Need help in choosing new Bike in Thailand

Discussion in 'General Discussion / News / Information' started by fm2002, Aug 29, 2009.

  1. fm2002

    fm2002 Ol'Timer

    Was recently up at Mityon on Sukhumvit Pattaya and saw the new Ninja 650's. Man I wanted to buy that bike right than and there. I decided to put some thought into it before making such a important investment. I would be doing about 70% on road and 30% off road (why the Ninja wouldn't be a good choice). I would say 50% of my total driving would be in remote areas like Malaysia, Laos, Thailand and possibly Vietnam and Cambodia. So it has to be reliable and part availability friendly. Some of the time I would have my gf on the back.

    Alright guys what bikes available in Thailand would be the best for me ??? I can handle any type of bike from Russian Minsks to the Big Bikes.
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  3. gobs

    gobs Ol'Timer

    Hi fm,

    Can you give a price range? Same as the brand new Kawy?..
    Are you ready to go for a (good) 2nd hand bike?..
    "Off road" is meaning dirt tracks/roads or a bit "Xcross/enduro" riding?..


  4. monsterman

    monsterman Ol'Timer

    Ninja 650 is a Kawasaki probably also known as ER6,,, maybe he should look at the kawasaki Versys.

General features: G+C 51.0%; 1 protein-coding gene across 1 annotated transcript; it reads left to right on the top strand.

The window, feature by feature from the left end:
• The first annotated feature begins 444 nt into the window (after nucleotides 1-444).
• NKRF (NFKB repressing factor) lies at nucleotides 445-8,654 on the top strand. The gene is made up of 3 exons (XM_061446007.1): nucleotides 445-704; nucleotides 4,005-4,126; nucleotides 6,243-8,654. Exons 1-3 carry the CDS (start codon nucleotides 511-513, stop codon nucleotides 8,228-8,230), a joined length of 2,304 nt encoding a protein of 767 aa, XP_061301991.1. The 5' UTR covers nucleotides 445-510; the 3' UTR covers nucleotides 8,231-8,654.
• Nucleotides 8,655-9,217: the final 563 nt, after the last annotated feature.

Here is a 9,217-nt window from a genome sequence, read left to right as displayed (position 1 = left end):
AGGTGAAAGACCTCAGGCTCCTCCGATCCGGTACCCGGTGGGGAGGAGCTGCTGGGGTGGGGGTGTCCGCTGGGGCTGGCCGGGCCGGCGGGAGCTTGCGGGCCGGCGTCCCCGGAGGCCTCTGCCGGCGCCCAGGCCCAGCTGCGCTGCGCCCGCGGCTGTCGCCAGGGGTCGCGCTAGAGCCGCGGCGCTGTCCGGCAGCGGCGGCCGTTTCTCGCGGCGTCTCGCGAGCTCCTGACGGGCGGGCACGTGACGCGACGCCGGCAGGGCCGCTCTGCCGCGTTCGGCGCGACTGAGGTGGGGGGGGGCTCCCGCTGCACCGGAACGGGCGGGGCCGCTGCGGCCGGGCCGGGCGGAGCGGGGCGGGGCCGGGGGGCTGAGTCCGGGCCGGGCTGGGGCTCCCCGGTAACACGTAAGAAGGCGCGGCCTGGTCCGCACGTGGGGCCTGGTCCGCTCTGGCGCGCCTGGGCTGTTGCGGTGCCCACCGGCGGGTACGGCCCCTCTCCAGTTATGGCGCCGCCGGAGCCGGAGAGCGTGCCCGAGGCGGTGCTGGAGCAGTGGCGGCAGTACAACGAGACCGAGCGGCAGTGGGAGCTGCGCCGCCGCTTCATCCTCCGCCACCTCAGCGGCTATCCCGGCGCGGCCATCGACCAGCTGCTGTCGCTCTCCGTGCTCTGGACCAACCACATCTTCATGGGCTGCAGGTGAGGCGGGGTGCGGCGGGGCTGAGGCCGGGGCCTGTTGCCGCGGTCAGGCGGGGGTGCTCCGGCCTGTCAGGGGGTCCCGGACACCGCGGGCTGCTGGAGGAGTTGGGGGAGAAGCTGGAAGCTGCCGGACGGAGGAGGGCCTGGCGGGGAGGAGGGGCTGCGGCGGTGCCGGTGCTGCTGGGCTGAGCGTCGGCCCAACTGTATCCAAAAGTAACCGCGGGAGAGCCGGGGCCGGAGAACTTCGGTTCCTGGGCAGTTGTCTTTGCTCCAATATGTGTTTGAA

5. fm2002

    fm2002 Ol'Timer

    My budget is 300,000 or less.

    Heard about the Versys on another forum and looks perfect. As I said there I heard Kawi will release to the Thai market all the bikes it manufactures in Thailand. Whether this happens and whether they manufacture the Versys here who knows, but we can hope.

    Also heard from a poster it may be possible to convert the er6 to a Versys. Anybody have any info on this ?
  6. monsterman

    monsterman Ol'Timer

    that would be expensive to do, different bodywork ,forks etc not a viable option
  7. hs0zfe

    hs0zfe Ol'Timer

    Play it safe, get a new one - Kawa 650 with enduro tires or a KL-250 enduro. Any engine repairs and you will pay more for a used bike.